NFL may investigate Milloy's contact with other teams
Posted: Sunday September 7, 2003 8:12PM; Updated: Sunday September 7, 2003 8:13PM
ORCHARD PARK, N.Y. -- Lawyer Milloy would like to fade into the NFL woodwork and get back to being one of the game's best strong safeties on the field and one of its most low-key citizens off it. But that's not likely to happen anytime soon, at least not until the NFL investigates a possible tampering incident that Milloy admitted took place before his stunning firing by the New England Patriots on Tuesday morning.
Milloy, a four-time Pro Bowl safety with the Patriots, signed with the Bills Thursday and is likely to make his Buffalo debut Sunday against New England in a poetic-justice sort of season opener for both teams. Those headlines could soon be eclipsed by questions over whether his agent, Carl Poston, was in contact with other NFL teams before the Patriots released Milloy.
In an interview with SI.com at Bills headquarters Friday, Milloy said Patriots coach Bill Belichick told him last weekend that if he didn't agree to a pay cut from his scheduled salary of $4.4 million to $2.5 million (what he made last year), the Patriots were going to have to cut him. New England imposed a 4 p.m. ET deadline Tuesday for getting the restructured deal done, as that's when NFL rosters had to be finalized for Week 1.
Poston could not be reached for comment Saturday. There was no answer at his Texas office.
This didn't come out of the blue. Milloy had known since the spring that the Patriots wanted to reduce his salary drastically; the average salary of the top five safeties in football in 2003 was $3.2 million, and New England felt that even though Milloy had made the Pro Bowl in four of the previous five seasons, $4.4 million was just too high. But Poston and Patriots senior vice president Andy Wasynczuk, handling the negotiations for the team, couldn't reach an agreement on how to restructure the contract.
Milloy said Poston "called some teams to see who would want me'' before Tuesday morning, then added: "The Redskins gave us a bigger offer than the Patriots.''
The Redskins, however, denied having negotiated with Poston before Milloy was waived.
"Carl called us after [Milloy] got cut," Redskins director of player personnel Vinny Cerrato said Saturday afternoon. "Carl did not call me before that. I read about [Milloy's release] on, I think, CBS Sportsline, and then I got a call from Carl."
Cerrato did say he had been in contact with Poston last week, but it was about possibly placing another player represented by Poston on the Redskins.
"All I can say is, from our end, I never talked to Carl about it until after Lawyer was released," Cerrato said.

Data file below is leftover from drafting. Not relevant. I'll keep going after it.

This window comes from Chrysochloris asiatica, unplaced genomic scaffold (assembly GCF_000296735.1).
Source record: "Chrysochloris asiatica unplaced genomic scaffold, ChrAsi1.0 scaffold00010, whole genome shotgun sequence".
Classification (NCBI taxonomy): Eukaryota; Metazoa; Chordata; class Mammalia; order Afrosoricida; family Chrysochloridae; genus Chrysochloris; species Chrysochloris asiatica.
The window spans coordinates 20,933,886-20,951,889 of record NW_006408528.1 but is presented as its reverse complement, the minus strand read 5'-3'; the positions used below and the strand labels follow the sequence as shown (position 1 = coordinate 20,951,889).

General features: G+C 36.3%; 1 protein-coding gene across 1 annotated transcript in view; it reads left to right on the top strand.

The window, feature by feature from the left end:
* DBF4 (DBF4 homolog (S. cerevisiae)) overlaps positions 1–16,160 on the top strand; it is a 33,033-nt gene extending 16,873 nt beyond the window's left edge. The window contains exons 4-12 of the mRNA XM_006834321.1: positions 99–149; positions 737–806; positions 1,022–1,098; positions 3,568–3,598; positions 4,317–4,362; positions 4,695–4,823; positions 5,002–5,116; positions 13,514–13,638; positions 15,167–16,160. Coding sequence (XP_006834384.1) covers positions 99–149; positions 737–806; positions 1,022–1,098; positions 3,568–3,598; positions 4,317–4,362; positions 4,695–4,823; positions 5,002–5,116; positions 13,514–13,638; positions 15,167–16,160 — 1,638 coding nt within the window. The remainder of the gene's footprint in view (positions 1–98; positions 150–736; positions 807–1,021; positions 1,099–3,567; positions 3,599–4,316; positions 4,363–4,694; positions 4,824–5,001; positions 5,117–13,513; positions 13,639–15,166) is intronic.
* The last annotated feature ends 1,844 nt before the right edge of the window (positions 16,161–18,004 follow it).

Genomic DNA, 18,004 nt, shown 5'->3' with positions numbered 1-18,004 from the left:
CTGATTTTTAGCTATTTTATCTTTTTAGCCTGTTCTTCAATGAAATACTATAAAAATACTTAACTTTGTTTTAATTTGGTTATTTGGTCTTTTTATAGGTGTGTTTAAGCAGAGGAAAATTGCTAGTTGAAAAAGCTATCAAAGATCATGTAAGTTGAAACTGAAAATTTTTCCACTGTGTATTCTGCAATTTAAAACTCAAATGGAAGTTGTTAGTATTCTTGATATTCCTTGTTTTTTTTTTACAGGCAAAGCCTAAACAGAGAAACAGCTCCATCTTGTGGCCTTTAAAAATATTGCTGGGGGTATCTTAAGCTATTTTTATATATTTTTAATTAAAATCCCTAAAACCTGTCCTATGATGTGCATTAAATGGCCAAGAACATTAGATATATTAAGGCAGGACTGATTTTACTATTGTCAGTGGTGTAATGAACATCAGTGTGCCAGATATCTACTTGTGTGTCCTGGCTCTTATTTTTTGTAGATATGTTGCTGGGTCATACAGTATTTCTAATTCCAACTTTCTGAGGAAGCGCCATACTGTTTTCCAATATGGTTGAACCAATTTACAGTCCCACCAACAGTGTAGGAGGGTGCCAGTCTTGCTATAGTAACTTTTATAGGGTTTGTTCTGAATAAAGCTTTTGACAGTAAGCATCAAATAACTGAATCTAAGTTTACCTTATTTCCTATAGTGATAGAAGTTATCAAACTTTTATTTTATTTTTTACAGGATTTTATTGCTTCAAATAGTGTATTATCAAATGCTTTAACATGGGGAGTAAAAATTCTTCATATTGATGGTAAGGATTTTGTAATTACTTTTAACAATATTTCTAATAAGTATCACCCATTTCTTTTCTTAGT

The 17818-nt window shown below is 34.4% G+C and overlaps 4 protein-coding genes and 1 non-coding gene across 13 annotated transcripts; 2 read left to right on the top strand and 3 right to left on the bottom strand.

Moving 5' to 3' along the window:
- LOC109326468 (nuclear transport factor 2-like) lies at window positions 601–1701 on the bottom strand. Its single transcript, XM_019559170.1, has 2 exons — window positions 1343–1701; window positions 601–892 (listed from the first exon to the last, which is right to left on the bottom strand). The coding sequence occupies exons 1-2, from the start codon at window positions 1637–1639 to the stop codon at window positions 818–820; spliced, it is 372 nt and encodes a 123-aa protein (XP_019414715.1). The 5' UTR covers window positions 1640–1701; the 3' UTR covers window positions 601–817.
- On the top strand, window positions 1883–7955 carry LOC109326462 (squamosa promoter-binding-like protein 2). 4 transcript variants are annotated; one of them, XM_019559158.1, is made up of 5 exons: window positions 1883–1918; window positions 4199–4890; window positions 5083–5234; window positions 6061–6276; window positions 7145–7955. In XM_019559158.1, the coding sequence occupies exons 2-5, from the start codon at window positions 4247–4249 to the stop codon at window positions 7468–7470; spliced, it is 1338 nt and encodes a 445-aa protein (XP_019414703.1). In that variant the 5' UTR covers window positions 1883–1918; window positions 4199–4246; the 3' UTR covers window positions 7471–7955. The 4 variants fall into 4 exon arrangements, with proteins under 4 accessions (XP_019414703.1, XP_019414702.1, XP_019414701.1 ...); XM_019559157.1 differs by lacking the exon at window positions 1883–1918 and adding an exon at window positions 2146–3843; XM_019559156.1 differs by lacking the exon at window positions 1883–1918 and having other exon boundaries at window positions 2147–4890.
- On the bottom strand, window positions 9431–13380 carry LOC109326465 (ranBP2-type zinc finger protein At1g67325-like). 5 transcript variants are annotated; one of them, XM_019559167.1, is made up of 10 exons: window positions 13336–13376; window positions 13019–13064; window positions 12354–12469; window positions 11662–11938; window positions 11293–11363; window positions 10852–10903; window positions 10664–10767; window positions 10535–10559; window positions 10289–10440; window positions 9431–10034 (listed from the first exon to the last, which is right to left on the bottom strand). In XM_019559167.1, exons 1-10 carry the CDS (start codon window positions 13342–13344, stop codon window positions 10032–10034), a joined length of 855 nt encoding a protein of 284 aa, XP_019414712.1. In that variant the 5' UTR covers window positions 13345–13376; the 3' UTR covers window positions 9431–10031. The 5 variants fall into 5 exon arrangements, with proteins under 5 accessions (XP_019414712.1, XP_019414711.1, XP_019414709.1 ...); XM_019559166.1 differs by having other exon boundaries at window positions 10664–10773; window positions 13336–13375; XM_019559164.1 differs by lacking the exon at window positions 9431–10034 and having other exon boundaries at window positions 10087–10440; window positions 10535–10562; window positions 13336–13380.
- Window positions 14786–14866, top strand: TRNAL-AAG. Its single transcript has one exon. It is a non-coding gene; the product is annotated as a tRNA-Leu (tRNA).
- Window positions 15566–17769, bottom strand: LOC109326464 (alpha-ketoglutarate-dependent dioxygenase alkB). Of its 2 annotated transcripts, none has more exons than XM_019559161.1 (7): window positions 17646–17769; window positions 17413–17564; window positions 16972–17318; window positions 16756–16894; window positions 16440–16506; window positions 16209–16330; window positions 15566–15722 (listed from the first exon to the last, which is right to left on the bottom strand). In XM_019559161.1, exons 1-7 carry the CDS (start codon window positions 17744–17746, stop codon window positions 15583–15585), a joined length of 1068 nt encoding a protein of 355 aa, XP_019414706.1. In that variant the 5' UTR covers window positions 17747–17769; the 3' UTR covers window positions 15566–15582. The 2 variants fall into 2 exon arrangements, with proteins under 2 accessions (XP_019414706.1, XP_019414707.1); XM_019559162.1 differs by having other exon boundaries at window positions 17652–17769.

Through a Bills spokesman, general manager Tom Donahoe said Saturday afternoon that his team had no contact with Poston until Milloy's name hit the NFL waiver wire Tuesday. But Milloy did not name Buffalo; the only team he named was Washington.
If there was contact between Poston or Milloy and other NFL teams before Tuesday morning, it would clearly violate the league's anti-tampering policy, which outlaws contact between a player or his agent and other teams while he is under contract to one of the league's 32 teams.
An NFL spokesman had no comment on whether the league would investigate this report, but it is likely to, particularly if the Patriots, as expected, get their noses out of joint over Poston's seeking offers for Milloy before he was a free man. The Patriots probably will argue that if Poston and Milloy did not have a lucrative alternative to the New England contract, they might have been more likely at the 11th hour to play ball with the Pats.
The league policy reads: "If a club is contacted by a player [or his representative] who is under contract to another club, and such player had not been given permission to deal with other clubs ... then the contacted club is prohibited from talking or otherwise dealing with a player or his representative, and the contacted club must immediately report such contact to the owner or operating head of the club which holds the player's rights.''
Patriots officials had little reaction Saturday morning to a possible tampering incident. "There's really nothing I can say about it," said Belichick. "I have no comment."
Belichick did say, however, that "unequivocably, I did not talk to any owners of any teams about Lawyer" before he was cut.
Another Patriots source said he was certain that no team called New England to inform the club of any contact between Poston and other teams, which is hardly surprising.
Clearly Milloy feels his agent was just looking out for his best interests, and he saw nothing wrong with Poston investigating all avenues for him -- even if that investigation occured before he was a free agent. "He cares about the player,'' said Milloy. "It's obvious this organization [New England] didn't care about the player. To an organization, players are expendible. The Patriots weren't loyal to me or loyal to my contract. Why wouldn't a player want an agent fighting for his rights like mine did?''
The league, if pressed by the Patriots, is likely to disagree. But it wouldn't be Poston the NFL disciplines; it would be the team or teams that discussed Milloy's future with Poston before he was a part of the Patriots' past. That discipline could take the form of a warning letter, a fine or a loss of a draft pick. But in no way is it likely to alter the final events of this week. Milloy, who signed a four-year $15 million contract with the Bills on Thursday, will remain in Buffalo.
Sports Illustrated senior writer Peter King covers the NFL beat for the magazine and is a regular contributor to SI.com. Monday Morning Quarterback appears in this space every week.